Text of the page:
Take 5: The NASA Worm, the Atlas of AI, Yinka Ilori’s Pop-Up Shop + More

Twice a month we’re inviting one of the Design Milk team members to share five personal favorites – an opportunity for each of us to reveal the sort of designs we love and appreciate in our own lives from a more personal perspective. Senior Editor Gregory Han joins this week for our Take 5 series.

01.09.24 | By
Take 5: The NASA Worm, the Atlas of AI, Yinka Ilori’s Pop-Up Shop + More

1. Yinka Ilori Pop-Up Shop

It’s a bummer realizing by the time this post publishes designer Yinka Ilori’s pop-up shop in Shoreditch, East London will have shuttered its kaleidoscopic framed doors with the start of the new year. Stocked with homeware and lifestyle products of his own making, Ilori conceived the pop-up as an ode to small independent businesses and their placemaking within communities the world over – a message delivered with a joyful vibrancy colored by the legacy of West African design. I can only hope this pop-up is first of many.

2. Ray-Ban Meta Smart Glasses

It’s hard to erase the memories associated with the too-soon experimental wearables known as Google Glass from a few years back. The limited capabilities paired with dork-grade styling left a mark akin to the imprint of ill-fitting eyeglasses across my bridge. That’s why I came with very low expectations – if not also a mild level of disdain – for these new Ray-Ban Meta smart glasses. Let me say, these smart glasses are the antithesis of the Google Glass experience. They look good, keep things simple and thus operate with ease, and capture video and stills with surprising clarity. Although I still worry about issues of use in public spaces and privacy, and probably would benefit upgrading to some larger sized Wayfarers –  I came to really enjoy being able to record video and snap photos while hiking without reaching for my phone. And once Multimodal AI graduates from beta to a more polished feature, the promise of wearables going mainstream seems closer to becoming the reality we’ve been promised for years.

3. The Atlas of AI by Kate Crawford

As many interests in my life, I came to Kate Crawford’s book circuitously. It began with a viewing of the film After Yang (one I highly recommend for both its narrative and sublime art direction; it’s directed by the same filmmaker behind the architecture-orbiting, Columbus). The film delves into the themes of identity, intelligence, memory, and what exactly makes us human with a quiet introspection often absent when exploring the social ramifications of artificial intelligence. The film was based on a collection of 13 short stories by Alexander Weinstein titled Children of the New World, which I read immediately after being enamored by the film. That in turn eventually delivered me to the Atlas of AI. As someone who believes every great piece of fiction has its foundation in fact, Crawford’s investigation into the history and ramifications of artificial intelligence shines as a lighthouse across a turbulent sea of hyperbole. I haven’t finished the book yet, but that’s partially because I keep going back to reread pages invigorated by its insights.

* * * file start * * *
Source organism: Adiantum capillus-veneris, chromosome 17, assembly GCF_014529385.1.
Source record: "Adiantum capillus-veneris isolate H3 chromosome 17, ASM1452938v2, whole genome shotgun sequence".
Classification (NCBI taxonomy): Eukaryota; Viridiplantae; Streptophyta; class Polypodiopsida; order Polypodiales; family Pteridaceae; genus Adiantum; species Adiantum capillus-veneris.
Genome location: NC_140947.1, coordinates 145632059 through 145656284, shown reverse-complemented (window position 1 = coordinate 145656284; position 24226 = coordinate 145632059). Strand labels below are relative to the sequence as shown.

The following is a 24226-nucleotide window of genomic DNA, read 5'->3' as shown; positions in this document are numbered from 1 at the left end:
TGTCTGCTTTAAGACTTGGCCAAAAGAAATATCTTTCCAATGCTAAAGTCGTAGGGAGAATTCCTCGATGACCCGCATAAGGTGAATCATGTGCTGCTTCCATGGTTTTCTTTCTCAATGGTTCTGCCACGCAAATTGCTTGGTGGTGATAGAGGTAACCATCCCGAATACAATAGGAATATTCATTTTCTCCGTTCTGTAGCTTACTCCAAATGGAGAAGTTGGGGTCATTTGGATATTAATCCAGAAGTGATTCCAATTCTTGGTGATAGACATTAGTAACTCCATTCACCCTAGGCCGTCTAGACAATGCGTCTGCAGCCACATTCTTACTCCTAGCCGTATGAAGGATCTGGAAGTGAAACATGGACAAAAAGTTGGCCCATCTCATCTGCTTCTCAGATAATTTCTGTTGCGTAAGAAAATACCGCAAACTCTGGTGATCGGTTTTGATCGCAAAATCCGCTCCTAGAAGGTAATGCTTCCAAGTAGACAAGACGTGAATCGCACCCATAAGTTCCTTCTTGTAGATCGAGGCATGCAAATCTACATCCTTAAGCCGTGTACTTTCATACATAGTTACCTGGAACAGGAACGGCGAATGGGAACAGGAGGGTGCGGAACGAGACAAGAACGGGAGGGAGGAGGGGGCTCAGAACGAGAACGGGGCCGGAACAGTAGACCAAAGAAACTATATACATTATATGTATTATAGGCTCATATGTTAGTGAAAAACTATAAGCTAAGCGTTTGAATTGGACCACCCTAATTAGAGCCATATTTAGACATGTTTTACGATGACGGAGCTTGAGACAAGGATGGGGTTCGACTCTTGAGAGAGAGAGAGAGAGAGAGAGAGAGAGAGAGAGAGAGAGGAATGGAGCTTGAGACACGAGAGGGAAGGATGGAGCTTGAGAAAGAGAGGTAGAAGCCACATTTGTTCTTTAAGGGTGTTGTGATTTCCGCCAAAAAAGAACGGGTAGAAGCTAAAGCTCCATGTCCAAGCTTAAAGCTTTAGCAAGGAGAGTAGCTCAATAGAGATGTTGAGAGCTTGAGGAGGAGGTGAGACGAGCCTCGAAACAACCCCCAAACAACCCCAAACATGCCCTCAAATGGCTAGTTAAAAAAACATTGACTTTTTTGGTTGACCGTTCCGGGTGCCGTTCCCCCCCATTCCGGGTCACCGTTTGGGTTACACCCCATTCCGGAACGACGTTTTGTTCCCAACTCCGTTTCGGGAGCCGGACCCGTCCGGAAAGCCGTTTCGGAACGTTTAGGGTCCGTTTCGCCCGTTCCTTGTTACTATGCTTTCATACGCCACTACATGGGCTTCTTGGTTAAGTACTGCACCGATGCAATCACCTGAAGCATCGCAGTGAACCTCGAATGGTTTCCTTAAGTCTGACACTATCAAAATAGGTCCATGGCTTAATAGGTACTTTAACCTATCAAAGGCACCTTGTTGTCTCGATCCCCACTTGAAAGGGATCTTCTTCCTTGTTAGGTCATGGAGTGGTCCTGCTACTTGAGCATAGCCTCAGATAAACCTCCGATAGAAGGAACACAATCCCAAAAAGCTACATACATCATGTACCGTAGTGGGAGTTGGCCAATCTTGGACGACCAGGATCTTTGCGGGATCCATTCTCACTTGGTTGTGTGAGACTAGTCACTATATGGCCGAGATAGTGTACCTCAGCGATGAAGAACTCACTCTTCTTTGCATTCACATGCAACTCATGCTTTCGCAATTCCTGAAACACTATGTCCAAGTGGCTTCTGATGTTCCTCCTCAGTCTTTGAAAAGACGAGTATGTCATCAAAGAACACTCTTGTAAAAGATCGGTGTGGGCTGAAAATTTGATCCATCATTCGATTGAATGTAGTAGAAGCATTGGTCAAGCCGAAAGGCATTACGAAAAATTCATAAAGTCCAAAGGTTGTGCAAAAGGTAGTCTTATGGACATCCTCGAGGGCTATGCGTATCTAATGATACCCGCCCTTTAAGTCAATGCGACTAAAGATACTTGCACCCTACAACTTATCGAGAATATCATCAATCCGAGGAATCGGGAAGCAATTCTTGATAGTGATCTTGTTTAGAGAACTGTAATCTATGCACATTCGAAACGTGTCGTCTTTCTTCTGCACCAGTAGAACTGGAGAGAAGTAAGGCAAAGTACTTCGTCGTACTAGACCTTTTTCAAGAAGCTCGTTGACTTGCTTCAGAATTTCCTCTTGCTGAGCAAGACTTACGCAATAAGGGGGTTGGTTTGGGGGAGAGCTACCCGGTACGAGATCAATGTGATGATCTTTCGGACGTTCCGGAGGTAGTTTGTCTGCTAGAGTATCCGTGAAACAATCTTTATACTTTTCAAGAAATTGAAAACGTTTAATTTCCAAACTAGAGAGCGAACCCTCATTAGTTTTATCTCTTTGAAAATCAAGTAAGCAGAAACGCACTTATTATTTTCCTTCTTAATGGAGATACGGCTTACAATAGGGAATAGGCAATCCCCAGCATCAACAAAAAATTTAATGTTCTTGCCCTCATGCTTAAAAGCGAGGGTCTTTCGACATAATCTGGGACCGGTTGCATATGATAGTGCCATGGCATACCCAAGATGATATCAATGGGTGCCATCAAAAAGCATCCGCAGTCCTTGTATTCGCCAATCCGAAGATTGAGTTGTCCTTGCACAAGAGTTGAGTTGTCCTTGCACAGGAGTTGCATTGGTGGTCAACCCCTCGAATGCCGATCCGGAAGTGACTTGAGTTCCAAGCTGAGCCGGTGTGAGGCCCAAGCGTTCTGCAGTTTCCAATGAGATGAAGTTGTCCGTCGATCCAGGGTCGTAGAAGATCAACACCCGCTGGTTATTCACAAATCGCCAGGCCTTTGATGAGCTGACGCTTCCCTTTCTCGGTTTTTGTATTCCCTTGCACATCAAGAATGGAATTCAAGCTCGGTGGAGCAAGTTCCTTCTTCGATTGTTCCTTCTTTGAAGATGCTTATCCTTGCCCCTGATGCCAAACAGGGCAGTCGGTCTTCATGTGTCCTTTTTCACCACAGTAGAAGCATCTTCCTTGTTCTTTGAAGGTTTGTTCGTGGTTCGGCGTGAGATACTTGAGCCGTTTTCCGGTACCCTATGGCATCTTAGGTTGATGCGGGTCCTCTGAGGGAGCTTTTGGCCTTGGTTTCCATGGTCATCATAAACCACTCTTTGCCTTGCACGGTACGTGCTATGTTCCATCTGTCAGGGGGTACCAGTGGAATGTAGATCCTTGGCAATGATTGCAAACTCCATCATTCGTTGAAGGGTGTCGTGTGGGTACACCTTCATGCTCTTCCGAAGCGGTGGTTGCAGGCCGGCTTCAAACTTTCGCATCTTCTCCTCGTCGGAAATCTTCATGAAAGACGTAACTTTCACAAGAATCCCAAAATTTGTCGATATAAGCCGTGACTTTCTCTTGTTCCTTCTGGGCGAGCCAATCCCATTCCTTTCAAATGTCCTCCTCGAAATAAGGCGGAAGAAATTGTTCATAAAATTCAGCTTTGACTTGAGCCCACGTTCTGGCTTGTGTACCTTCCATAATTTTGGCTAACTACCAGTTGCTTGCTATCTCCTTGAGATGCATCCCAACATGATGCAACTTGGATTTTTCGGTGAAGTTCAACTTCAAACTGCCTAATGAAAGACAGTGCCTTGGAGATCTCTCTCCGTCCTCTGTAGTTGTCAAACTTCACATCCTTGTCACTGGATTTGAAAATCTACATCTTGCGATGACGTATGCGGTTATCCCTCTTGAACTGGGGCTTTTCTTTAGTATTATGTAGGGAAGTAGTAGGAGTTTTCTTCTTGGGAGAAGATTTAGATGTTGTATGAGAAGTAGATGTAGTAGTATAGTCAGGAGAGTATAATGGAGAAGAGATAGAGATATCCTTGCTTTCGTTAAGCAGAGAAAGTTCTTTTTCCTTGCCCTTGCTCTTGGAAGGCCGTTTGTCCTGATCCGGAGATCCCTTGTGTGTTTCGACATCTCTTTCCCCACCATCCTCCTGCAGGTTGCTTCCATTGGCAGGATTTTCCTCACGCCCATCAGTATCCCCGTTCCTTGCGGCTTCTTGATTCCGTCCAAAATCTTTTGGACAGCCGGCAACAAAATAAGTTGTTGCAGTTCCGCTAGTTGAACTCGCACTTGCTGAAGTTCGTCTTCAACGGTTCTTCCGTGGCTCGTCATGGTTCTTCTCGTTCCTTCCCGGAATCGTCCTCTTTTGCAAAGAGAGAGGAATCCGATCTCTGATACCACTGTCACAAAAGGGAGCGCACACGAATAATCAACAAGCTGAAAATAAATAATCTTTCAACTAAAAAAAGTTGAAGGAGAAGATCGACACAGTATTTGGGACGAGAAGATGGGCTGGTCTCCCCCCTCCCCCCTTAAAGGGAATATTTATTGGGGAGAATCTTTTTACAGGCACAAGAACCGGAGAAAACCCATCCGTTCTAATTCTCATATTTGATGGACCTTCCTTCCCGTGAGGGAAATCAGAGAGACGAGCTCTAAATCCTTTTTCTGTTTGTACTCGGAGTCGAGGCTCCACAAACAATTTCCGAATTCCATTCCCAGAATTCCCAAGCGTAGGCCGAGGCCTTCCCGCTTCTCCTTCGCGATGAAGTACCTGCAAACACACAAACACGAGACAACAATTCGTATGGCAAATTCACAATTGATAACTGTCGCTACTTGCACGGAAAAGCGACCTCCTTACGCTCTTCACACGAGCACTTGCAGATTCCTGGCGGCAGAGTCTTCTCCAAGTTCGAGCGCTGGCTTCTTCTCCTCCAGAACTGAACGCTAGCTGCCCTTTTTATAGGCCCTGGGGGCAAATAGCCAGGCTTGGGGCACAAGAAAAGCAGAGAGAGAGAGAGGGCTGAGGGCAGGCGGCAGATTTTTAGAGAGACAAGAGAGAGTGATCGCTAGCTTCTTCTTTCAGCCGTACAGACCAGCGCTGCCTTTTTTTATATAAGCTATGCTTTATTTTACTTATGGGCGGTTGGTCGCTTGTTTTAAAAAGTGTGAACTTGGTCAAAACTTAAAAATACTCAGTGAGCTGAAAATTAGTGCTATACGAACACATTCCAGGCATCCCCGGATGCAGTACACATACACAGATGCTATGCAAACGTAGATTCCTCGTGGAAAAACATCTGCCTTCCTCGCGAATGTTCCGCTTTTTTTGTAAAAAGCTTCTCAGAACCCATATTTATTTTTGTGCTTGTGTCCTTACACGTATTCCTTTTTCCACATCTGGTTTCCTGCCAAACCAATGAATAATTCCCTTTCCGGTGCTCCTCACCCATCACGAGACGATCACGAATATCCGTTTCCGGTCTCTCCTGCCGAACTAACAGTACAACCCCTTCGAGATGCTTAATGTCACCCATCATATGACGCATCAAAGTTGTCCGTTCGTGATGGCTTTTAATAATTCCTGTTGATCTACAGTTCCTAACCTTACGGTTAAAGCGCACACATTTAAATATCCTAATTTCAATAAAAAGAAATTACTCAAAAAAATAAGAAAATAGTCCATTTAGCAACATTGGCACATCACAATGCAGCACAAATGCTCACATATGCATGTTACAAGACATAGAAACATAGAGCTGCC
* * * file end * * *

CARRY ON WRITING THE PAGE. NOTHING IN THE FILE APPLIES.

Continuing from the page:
4. The Legacy of the NASA Worm Logo (Official NASA Broadcast)

David Rager, creative art director at NASA, is both a neighbor and friend,  which made it very exciting to see and hear him speak amongst other notable figures, including Pentagram designer, Michael Bierut, and NASA’s entertainment and branding liaison, Bert Ulrich, about the history of one of the most iconic logotypes with its creator, Richard Danne. There are few logos I would want to adorn myself with these days, but that curvilinear 4-letter combination still does it for me as a symbol of science, curiosity, and typographic elegance – an enduring emblem of humanity’s potential.

5. Cambridge Audio EVO CD

Have you heard? Those silver shiny platters of 1s and 0s known as compact discs are making a comeback. Out of curiosity, and spurred by the ample availability of affordable used CDs locally, I recently added a CD transport from British hi-fi specialist Cambridge Audio. Paired with their Evo 75 all-in-one system alongside matching speakers I purchased during the heart of pandemic, it felt both exhilarating and a little weird placing a disc into the transport’s tray and pressing play again after so many years of the medium’s absence. The muscle memory may have atrophied, but the pleasures of sitting down and listening to music with presence and purpose felt revelatory only a few minutes in. It also helps that the EVO CD pairs perfectly – sonically and aesthetically – to Cambridge Audio’s other EVO components, right down to the changeable side panels. I still stream music, but listening to CDs is something akin to the ritual of preparing coffee yourself: slower, requiring your presence, and ultimately resulting in a more gratifying experience.

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Gregory Han is a Senior Editor at Design Milk. A Los Angeles native with a profound love and curiosity for design, hiking, tide pools, and road trips, a selection of his adventures and musings can be found at